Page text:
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Q&A: What portable lighting should I get?

Q&A: What portable lighting should I get?

I’ve been getting some question sent to me lately on the blog, Facebook and Twitter, which is brilliant. It means I can turn them into posts so everyone can hopefully benefit from the answers.

First up was Matt with a question about lighting:

Hi Simon

I found your site originally when I was looking into light painting, then I ended up here again when I was looking into different portable lighting systems. Impressive work all around! It’s definitely inspiring me more to give lighting a proper go too.I firstly ended up looking into Alien Bees or Einsteins, but once they’re imported to the UK the cheap price point quickly disappears.Anyway – I’m just curious, would you still recommend the Quadras you have? I’ve been looking into Profoto and Bowens too, it’s just tricky to decide between them all. I’ve found a couple companies that seem to be designing similar ones to Paul C Buffs lights, or at least at that price-point, but there’s practically no reviews for them and I don’t really fancy being the first to try them either.

There’s plenty of people aswell as yourself that love Quadras, so that’ll definitely make it easier to part with the cash in the future.

Cheers! Matt

Hi Matt

I know what you mean about the Paul C Buff stuff. I’d love a Vagabond Mini and a couple of Einsteins but you’re right, by the time you get them to the UK the price is far less attractive.

In answer to your question, yes, I still love my Quadras, there’s so much about them to like. They are small and light, pack a decent punch and the built-in Skyport radio triggers are very handy. The Profoto packs and a heads are gorgeous but I just couldn’t (and still can’t!) justify the cost. And to be honest they aren’t as compact and portable.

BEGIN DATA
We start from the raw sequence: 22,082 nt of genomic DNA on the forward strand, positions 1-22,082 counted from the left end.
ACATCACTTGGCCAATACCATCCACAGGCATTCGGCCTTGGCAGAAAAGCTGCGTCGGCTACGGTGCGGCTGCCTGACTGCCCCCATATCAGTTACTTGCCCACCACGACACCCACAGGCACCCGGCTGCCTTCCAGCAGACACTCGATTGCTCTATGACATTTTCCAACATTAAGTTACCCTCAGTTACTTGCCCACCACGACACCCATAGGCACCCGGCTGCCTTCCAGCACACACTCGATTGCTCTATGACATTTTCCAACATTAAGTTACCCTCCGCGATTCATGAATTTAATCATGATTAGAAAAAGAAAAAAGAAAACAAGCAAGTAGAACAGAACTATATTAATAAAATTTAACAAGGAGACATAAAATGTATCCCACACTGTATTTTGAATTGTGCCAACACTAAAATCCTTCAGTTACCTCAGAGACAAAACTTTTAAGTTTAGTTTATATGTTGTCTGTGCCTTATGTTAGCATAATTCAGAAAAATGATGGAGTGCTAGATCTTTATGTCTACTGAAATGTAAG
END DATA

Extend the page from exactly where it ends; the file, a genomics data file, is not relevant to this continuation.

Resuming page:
If you are just getting in to lighting though, I’d say start small. Buy some used hot shoe flashes and some cheap eBay wireless triggers and learn to use them in manual. Then, when you run out of power and find yourself limited, step up to something bigger.

Bear in mind you can use any constant light source to light paint with though. It’s a great chance to get all McGuyver with a torch!

Hope that helps, Simon

Photo of the Week – 500 Abarth

Photo of the Week – 500 Abarth

Earlier in the summer I shot this tidy little Fiat 500 Abarth down on the banks of the river Severn facing towards the setting sun. I wanted to make the image a little different so I decided to capture the car from 2 angles in the same shot.

Final image
To capture the colour and detail in the sky I had to underexpose by about 2 stops which left the car itself very dark.

Without flash
So out came the Quadra! This time in a Maxispot – basically a big metal bowl reflector that creates a tight beam of light and throws it a good distance without much loss. This meant I could position to the light on the other side of the road and not inconvenience passing traffic – although it did get a few quizzical looks at the roadside.

Gear
As I was planning to combine 2 images, I was locked down on a tripod for this shot and framed widely enough to fit ‘both’ cars in.

Right car
You can’t see it in the images, but I a placed a lens cap on the kerb to mark exactly where to park for the second angle.

Left car
In post production it was simply a matter of layering the two images, masking out the areas I didn’t want and then applying a few contrast, colour balance and exposure tweaks. Here’s the final image again.